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  1. #14
    Join Date
    Feb 2011
    Location
    Orange County, in a Galaxy far far away...
    Posts
    283
    Post Likes
    Well...

    I am that HVAC heretic that left the air side and went to the dark side.
    Been almost a year and the transition is really rough the first 6 months, especially the on call...
    If you are the kind of tech to take notes, pictures and write up service calls in a journal then... Refrigeration isnt too bad. Im really starting to like the flexibility of hours, constant work load and consistent OT.
    Im also spoiled in that I live 25 mins from the farthest store I service, 3 mins to the closest one. No longer spending 4-6 hours in shitty SoCal traffic.

    I feel like Ive learned A LOT on the controls side with boards, points, ROs Sensors offsets etc. Mechanically its been getting better the last few months, just lots and lots of reading and research after the work day ends.

    I use my multi meter on almost every service call, I use my stubby gauges on almost 90% of calls, I check airflow, cfms and %RH almost daily since humidity wrecks case efficiency.

    I feel like I was a decent mechanic before and refrigeration is really going to take me to another level skills wise. 👍
    You cannot cheat an honest man. But that doesn't stop people trying!

  2. #15
    Join Date
    Aug 2019
    Location
    Cape Coral / Helsinki
    Posts
    4
    Post Likes
    I apologise, but, in my opinion, a qualified HVAC technician is a technician who installs, maintains, and repairs heating, ventilation, air conditioning, and refrigeration systems that control the temperature and air quality. That's why it's not difficult to learn the refrigeration trade for a competent HVAC tech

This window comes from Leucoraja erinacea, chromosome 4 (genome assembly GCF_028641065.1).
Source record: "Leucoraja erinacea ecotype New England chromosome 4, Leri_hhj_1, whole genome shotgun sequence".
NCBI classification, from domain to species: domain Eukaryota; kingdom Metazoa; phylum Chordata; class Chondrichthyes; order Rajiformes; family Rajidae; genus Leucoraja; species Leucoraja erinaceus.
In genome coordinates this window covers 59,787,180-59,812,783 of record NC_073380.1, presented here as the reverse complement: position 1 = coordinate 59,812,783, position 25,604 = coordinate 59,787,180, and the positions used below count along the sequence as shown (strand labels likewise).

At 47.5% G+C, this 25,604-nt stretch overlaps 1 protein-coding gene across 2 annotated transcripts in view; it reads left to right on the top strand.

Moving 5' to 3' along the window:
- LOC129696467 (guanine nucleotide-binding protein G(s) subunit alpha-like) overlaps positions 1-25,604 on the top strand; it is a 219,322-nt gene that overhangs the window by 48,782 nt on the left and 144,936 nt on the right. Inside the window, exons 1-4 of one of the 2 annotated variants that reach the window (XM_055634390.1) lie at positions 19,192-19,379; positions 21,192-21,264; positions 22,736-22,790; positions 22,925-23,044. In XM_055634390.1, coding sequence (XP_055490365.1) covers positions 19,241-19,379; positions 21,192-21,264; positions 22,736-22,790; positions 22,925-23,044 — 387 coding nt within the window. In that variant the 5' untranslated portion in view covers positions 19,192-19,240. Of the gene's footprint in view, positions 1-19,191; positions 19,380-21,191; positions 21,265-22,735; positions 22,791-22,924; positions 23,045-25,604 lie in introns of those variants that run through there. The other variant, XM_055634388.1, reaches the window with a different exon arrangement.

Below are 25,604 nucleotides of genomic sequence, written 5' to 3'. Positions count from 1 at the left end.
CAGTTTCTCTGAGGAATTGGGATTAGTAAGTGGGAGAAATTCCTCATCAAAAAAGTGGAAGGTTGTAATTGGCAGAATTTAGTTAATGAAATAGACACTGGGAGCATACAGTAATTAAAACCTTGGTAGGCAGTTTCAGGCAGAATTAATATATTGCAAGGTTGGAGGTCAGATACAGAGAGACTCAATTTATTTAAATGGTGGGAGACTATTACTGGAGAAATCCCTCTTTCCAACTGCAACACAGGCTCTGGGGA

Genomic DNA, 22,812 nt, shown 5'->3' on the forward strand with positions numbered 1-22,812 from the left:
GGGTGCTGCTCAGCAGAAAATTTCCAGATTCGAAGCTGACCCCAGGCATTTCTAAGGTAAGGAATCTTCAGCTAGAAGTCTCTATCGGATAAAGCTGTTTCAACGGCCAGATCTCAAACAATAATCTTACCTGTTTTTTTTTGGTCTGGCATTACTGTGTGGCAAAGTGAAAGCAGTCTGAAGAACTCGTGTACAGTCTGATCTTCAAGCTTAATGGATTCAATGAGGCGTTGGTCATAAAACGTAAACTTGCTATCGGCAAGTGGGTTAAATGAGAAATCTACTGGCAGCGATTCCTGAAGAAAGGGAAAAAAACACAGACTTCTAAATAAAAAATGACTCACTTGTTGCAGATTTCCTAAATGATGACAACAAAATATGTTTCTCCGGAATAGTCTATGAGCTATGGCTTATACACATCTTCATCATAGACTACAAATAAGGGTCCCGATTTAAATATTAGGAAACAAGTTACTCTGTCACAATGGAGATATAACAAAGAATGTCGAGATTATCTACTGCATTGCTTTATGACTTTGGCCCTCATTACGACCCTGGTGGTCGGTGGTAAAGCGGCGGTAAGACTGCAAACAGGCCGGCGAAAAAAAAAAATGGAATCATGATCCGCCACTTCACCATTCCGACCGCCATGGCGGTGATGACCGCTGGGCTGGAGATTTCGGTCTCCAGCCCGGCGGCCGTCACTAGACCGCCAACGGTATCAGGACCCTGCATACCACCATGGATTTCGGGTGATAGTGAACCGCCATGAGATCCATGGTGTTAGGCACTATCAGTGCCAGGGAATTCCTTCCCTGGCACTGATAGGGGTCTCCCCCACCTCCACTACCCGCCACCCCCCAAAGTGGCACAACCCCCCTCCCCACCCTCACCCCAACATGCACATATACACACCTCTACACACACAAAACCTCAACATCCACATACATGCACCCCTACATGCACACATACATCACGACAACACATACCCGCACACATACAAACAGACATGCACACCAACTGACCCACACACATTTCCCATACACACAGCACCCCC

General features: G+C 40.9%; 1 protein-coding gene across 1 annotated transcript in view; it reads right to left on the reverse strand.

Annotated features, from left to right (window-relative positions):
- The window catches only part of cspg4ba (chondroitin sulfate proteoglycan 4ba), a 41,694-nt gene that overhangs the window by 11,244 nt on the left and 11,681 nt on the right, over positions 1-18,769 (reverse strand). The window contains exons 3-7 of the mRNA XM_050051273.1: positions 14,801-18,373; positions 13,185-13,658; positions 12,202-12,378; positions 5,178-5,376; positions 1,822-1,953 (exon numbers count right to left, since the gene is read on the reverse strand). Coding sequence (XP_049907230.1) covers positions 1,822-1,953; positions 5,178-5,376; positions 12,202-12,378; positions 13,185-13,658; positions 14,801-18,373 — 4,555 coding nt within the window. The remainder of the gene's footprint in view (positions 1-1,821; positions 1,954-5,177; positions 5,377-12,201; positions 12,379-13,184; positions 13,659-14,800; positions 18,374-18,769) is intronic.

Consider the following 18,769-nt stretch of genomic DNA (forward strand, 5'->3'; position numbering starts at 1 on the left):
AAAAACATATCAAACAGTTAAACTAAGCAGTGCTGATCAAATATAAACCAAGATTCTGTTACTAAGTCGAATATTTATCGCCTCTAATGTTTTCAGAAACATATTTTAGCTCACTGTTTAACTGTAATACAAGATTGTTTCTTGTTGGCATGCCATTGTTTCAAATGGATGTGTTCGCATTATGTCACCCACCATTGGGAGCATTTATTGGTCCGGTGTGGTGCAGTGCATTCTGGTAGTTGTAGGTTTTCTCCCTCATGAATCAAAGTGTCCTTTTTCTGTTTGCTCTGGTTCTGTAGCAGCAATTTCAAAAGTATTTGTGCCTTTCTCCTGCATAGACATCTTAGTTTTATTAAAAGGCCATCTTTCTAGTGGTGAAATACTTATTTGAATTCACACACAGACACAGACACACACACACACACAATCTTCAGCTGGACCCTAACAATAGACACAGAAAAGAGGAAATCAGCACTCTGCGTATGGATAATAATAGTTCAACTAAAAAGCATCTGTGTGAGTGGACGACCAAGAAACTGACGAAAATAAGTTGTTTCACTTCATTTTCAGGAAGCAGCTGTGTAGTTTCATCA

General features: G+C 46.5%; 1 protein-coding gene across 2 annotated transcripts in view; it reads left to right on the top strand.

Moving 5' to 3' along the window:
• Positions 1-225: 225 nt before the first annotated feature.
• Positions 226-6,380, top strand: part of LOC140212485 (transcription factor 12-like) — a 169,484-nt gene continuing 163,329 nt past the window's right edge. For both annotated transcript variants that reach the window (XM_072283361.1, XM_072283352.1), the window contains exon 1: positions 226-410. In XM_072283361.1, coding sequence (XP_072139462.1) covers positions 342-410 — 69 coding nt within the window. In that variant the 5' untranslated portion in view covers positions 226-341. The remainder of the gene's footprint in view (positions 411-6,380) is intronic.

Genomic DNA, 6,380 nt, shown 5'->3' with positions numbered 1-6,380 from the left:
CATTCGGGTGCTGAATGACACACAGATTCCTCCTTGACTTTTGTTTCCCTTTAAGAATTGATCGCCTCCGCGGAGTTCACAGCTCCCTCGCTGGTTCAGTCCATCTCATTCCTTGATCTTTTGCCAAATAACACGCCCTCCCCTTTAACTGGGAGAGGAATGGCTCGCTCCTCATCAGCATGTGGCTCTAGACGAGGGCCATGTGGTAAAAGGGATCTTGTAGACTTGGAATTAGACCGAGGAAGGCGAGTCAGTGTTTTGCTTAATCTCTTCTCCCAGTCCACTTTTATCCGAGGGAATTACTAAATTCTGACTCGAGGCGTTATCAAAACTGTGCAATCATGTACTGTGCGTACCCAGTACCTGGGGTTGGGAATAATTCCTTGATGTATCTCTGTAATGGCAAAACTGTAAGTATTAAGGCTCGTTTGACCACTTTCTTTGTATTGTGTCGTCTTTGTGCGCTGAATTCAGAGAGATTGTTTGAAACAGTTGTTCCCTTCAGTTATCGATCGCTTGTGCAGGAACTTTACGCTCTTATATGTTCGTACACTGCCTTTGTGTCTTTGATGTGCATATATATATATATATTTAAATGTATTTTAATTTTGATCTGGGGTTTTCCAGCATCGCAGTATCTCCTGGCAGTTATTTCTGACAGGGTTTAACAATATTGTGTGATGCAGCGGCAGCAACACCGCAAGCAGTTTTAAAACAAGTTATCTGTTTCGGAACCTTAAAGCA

3. #16
    Join Date
    Apr 2019
    Location
    Dubai, UAE
    Posts
    21
    Post Likes
    As you are an HVAC technician it will be easy for you to learn about refrigeration.

  4. #17
    Join Date
    Sep 2019
    Location
    Northeast
    Posts
    104
    Post Likes
    close enough...

    Different TXV's, Different Juice, Different TD's, Different SH, Different Controls....

    That said, it's still the same refrigeration cycle and theory... ,you should be able to work on either.

  5. #18
    Join Date
    Nov 2001
    Location
    Flat Rock, MI
    Posts
    9
    Post Likes
    I agree that it is easier for a refrigeration technician to work on air conditioning.

    For whatever reason our industry has separated refrigeration from comfort cooling.

    If you understand how a refrigeration system works and take temperature readings (superheat and subcooling) you should be able to work on light commercial equipment with no problem


    Sent from my iPhone using Tapatalk

  6. #19
    Join Date
    Aug 2008
    Location
    Hibbing, MN
    Posts
    769
    Post Likes
    Although comfort cooling and commercial refrigeration have basic similarities, refrigeration problems have $$$$$ of product sitting on your shoulders.

    One time, we started a job installing 16 frozen food doors in a grocery store. Started the job at 7am. About 6pm, we brought the new equipment online. Everything seemed to be working fine, so I sent the other guys home and I stayed to button up a few things. Around 8pm, EVERY low temp case and walk-in quit working. Long story short, at 7am the next morning, I was able to go home.

    Also, if you’re thinking refrigeration, get really good at electrical troubleshooting. I’d say 90% of my day is either electrical or dirt. The other 10%, I pull out my gauges.
    If God didn't want us to eat animals... He wouldn't have made them out of MEAT.

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